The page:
GET A BETTER MRI
Most people think that all MRI scans are done the same way. That is simply not true.
MRI scanners come in all different shapes and sizes, and the quality of the test varies greatly. Some important factors include:
- quality of the MRI scanner
- skill of the MRI technologist (the person who does the scan)
- training, experience, and skill of the radiologist (the doctor who interprets the images)
You should think carefully about where you get your MRI— you want the best possible images and a correct interpretation. An accurate MRI will help your doctor choose the right treatment plan for you.
WHAT IS AN ARTHROSCAN MRI?
Arthroscan® (pronounced "Ar- thro-scan") is a joint MRI where the MRI parameters have been carefully optimized to the size of the joint.
We measure the size of your joint electronically, and use those measurements to produce optimal images. Every parameter is optimized for speed and accuracy, leading to better images.
This systematic approach to joint imaging is not typical— in most places a person who is 5 feet tall and 100 pounds will get the same MRI as a person who is 6 feet tall and 250 pounds. With an Arthroscan, those two people will get scanned very differently. That’s why we call it Personalized MRITM, orthopedic MRI customized for you.
An Arthroscan is performed on the most powerful orthopedic MRI scanner available, operating at a magnetic field strength of 3 Tesla (3T). Scanning on a 3T MRI machine gives more signal, and produces clearer images. In comparison, standard MRI scanners operate at 1.5 Tesla, half the strength of a 3T Arthroscan MRI. The combination of the 3 Tesla magnetic field and personally-tailored MRI results in images of unparalleled quality and detail.
Bonus Fact: The word "arthro" means "joint", and comes from "arthron", the Greek word for joint.
ARTHROSCAN MRI - COMMON QUESTIONS
What do I need to schedule an Arthroscan MRI?
You will need an order (prescription) from your medical provider for an MRI scan. A standard MRI order will suffice for insurance purposes. Once you have this, you can contact us at Novant Health Imaging to schedule your examination.
What is the difference Between an Arthroscan MRI and an arthrogram?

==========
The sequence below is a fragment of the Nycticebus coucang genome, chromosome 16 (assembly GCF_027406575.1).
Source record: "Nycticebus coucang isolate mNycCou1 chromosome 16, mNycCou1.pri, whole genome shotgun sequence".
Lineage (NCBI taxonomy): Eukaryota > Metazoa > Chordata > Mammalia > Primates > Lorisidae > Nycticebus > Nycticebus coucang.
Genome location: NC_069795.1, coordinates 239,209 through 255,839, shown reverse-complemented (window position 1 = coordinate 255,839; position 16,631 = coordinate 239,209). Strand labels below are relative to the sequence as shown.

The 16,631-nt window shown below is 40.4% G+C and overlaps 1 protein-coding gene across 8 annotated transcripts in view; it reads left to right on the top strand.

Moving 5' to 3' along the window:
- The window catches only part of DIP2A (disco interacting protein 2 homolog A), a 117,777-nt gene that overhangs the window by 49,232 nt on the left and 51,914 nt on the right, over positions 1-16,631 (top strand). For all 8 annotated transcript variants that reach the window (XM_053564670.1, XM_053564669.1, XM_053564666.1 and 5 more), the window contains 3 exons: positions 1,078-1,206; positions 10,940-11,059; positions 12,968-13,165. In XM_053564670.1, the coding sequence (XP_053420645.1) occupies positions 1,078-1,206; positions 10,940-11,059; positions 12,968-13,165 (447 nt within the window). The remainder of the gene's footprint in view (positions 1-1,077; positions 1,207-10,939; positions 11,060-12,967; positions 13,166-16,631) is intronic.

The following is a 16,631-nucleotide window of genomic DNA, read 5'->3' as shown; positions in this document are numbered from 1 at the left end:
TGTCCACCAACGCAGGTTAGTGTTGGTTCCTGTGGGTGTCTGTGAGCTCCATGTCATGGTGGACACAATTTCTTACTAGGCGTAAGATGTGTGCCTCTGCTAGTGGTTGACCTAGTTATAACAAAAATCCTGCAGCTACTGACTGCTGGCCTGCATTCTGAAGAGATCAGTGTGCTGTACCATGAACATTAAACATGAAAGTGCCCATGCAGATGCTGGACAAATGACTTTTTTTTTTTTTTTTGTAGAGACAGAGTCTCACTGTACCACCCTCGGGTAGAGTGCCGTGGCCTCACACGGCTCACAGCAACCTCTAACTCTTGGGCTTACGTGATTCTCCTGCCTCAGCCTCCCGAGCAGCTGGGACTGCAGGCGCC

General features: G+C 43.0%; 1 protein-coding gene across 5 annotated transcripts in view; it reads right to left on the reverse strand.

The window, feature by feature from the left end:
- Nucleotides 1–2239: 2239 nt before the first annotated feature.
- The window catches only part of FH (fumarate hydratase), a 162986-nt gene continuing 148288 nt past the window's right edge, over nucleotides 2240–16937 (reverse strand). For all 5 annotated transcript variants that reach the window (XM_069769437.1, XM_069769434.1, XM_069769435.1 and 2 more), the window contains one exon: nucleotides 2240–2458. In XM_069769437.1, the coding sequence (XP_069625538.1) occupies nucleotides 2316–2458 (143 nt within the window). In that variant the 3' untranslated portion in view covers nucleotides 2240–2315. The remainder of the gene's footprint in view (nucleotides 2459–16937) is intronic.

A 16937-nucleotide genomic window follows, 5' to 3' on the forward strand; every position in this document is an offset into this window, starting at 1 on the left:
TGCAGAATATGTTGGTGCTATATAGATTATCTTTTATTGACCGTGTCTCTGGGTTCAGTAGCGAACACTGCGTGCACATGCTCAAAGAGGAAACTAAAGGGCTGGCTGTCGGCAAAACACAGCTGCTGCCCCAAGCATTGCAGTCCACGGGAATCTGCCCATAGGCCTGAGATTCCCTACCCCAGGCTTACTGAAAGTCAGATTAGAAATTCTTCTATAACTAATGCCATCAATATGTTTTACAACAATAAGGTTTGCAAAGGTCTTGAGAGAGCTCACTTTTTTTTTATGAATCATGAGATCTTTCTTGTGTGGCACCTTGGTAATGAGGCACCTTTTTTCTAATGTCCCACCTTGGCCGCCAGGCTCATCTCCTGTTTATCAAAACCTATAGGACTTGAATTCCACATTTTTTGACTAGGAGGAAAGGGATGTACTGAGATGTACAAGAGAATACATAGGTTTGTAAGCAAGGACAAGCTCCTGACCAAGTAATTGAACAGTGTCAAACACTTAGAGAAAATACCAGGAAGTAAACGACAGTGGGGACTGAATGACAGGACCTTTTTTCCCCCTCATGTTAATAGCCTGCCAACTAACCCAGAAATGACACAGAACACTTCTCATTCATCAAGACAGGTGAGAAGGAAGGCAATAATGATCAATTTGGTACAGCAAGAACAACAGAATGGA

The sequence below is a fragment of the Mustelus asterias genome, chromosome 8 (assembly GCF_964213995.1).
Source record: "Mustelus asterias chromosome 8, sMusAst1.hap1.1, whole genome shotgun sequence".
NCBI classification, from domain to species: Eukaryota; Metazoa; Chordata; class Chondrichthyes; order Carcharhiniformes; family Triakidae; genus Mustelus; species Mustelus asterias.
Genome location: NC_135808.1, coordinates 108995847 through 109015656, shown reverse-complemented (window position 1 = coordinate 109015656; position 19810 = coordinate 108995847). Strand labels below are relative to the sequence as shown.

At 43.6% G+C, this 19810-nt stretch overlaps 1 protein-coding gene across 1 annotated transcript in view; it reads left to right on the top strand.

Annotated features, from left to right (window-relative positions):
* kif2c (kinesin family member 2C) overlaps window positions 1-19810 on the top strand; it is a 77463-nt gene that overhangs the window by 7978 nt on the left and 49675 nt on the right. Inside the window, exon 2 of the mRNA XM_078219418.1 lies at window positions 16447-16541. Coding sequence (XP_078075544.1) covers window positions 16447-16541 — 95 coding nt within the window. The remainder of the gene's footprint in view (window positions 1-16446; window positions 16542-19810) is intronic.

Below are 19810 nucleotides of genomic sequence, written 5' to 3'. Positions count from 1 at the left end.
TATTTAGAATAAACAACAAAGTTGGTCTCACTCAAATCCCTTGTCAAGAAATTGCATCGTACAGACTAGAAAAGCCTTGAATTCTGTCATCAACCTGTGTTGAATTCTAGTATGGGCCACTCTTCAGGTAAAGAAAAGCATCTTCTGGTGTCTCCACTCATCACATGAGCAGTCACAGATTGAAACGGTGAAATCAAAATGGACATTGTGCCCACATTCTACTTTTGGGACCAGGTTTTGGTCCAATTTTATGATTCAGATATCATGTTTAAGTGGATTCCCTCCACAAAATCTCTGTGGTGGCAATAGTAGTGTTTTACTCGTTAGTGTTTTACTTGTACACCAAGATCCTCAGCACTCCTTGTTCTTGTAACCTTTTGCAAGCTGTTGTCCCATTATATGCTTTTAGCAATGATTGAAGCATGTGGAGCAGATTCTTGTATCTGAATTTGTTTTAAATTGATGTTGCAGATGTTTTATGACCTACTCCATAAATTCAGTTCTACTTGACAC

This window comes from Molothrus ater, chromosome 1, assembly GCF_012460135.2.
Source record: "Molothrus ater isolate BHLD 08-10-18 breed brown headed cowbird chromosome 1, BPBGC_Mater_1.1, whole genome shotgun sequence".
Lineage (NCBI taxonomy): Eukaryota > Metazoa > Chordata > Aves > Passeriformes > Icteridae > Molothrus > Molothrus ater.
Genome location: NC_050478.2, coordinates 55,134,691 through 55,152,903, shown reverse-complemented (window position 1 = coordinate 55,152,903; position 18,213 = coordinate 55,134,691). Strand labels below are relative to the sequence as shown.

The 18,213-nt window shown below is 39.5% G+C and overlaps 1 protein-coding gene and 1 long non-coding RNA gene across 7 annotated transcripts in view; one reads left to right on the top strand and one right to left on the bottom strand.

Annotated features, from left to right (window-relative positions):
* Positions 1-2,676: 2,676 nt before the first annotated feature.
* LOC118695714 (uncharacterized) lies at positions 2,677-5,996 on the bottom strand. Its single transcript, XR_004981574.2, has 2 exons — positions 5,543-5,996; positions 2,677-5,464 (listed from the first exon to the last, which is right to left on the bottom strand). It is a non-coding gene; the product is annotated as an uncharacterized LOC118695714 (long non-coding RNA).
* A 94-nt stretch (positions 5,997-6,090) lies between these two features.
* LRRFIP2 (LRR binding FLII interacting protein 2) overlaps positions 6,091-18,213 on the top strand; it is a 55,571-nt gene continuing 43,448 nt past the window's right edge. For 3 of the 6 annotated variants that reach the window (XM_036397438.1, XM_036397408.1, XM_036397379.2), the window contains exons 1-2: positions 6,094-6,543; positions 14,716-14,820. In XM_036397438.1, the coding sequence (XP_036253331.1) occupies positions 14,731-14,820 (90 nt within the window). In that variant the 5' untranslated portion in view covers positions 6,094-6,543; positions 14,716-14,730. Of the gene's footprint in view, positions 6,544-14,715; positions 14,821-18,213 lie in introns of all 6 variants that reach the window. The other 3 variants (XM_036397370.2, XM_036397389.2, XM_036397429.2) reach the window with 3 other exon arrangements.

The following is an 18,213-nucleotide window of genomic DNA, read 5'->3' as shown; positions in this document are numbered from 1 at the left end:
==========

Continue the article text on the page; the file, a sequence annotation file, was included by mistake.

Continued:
An Arthroscan MRI is a joint MRI performed on a 3T MRI scanner, with parameters optimized to the size of your joint.
The term "arthrogram" refers to the injection of contrast into a joint. After the contrast is injected, images are taken using MRI, CT, or x-ray.
How much will my Arthroscan MRI cost?
It is a strange thing, but insurance companies do not distinguish between old, low-magnetic field MRI scanners and new, high-magnetic field MRI scanners. In addition, they do not reimburse based on the quality of the MRI scan or MRI report. This has never made any sense to us, but we don’t make the rules. Thus, an Arthroscan MRI costs the same as a regular MRI scan.
The cost of your particular MRI scan will depend on your insurance plan and where you have the procedure done. You can’t change your insurance quickly, but you can (and should) actively choose where you get your MRI scan.
Where should I get my MRI?
Here are three things you should know about MRI scans, that few people will tell you:
#1— MRI scans vary in quality between locations. There are differences in the age and quality of the equipment, the way the MRI scans are acquired, and the experience of the radiologist interpreting your study. Pick a center that you have confidence in. It can make a real difference in your care.
#2— Many doctors are not aware of the quality differences between locations. Doctors are typically quite busy, and don’t have the time or inclination to direct you to the best place to get your MRI. Unless they are specialists, they do not look at the images, only at the report of the radiologist. Some specialists do look at the MRI images, but their interpretation is only as good as the images.
#3— MRI scans vary in cost between locations. MRI scans done at an outpatient imaging center cost much less than MRI scans done at hospital-owned or hospital-affiliated imaging centers. Before you choose an MRI center, you should ask them what your out-of-pocket cost will be. If you have not met your deductible for the year, or if your plan requires coinsurance, then all or part of the charges are your responsibility, and you could be stuck with a large bill.
To get the best care, choose the best MRI.